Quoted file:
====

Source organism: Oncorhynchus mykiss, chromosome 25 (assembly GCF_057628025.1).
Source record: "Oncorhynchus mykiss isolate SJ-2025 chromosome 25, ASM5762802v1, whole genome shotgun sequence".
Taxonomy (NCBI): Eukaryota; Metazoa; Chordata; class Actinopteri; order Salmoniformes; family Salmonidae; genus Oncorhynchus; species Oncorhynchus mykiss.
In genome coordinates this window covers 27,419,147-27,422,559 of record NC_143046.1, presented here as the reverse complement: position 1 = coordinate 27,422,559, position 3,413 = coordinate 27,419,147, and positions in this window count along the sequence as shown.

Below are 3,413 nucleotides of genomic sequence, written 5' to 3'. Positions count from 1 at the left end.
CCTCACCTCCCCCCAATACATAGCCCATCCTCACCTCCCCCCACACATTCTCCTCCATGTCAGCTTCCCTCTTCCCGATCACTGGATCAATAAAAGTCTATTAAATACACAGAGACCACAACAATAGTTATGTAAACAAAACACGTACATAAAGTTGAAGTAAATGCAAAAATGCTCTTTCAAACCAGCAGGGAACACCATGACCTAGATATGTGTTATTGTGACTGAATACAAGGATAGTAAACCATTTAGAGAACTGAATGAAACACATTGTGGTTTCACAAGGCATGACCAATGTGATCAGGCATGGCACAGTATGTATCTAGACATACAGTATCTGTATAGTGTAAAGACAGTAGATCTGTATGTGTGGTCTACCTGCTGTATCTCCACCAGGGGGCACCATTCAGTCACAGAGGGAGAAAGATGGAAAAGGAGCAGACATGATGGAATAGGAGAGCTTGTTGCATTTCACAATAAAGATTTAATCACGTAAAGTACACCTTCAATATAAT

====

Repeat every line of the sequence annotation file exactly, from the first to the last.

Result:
Source organism: Oncorhynchus mykiss, chromosome 25 (assembly GCF_057628025.1).
Source record: "Oncorhynchus mykiss isolate SJ-2025 chromosome 25, ASM5762802v1, whole genome shotgun sequence".
Taxonomy (NCBI): Eukaryota; Metazoa; Chordata; class Actinopteri; order Salmoniformes; family Salmonidae; genus Oncorhynchus; species Oncorhynchus mykiss.
In genome coordinates this window covers 27,419,147-27,422,559 of record NC_143046.1, presented here as the reverse complement: position 1 = coordinate 27,422,559, position 3,413 = coordinate 27,419,147, and positions in this window count along the sequence as shown.

Below are 3,413 nucleotides of genomic sequence, written 5' to 3'. Positions count from 1 at the left end.
CCTCACCTCCCCCCAATACATAGCCCATCCTCACCTCCCCCCACACATTCTCCTCCATGTCAGCTTCCCTCTTCCCGATCACTGGATCAATAAAAGTCTATTAAATACACAGAGACCACAACAATAGTTATGTAAACAAAACACGTACATAAAGTTGAAGTAAATGCAAAAATGCTCTTTCAAACCAGCAGGGAACACCATGACCTAGATATGTGTTATTGTGACTGAATACAAGGATAGTAAACCATTTAGAGAACTGAATGAAACACATTGTGGTTTCACAAGGCATGACCAATGTGATCAGGCATGGCACAGTATGTATCTAGACATACAGTATCTGTATAGTGTAAAGACAGTAGATCTGTATGTGTGGTCTACCTGCTGTATCTCCACCAGGGGGCACCATTCAGTCACAGAGGGAGAAAGATGGAAAAGGAGCAGACATGATGGAATAGGAGAGCTTGTTGCATTTCACAATAAAGATTTAATCACGTAAAGTACACCTTCAATATAAT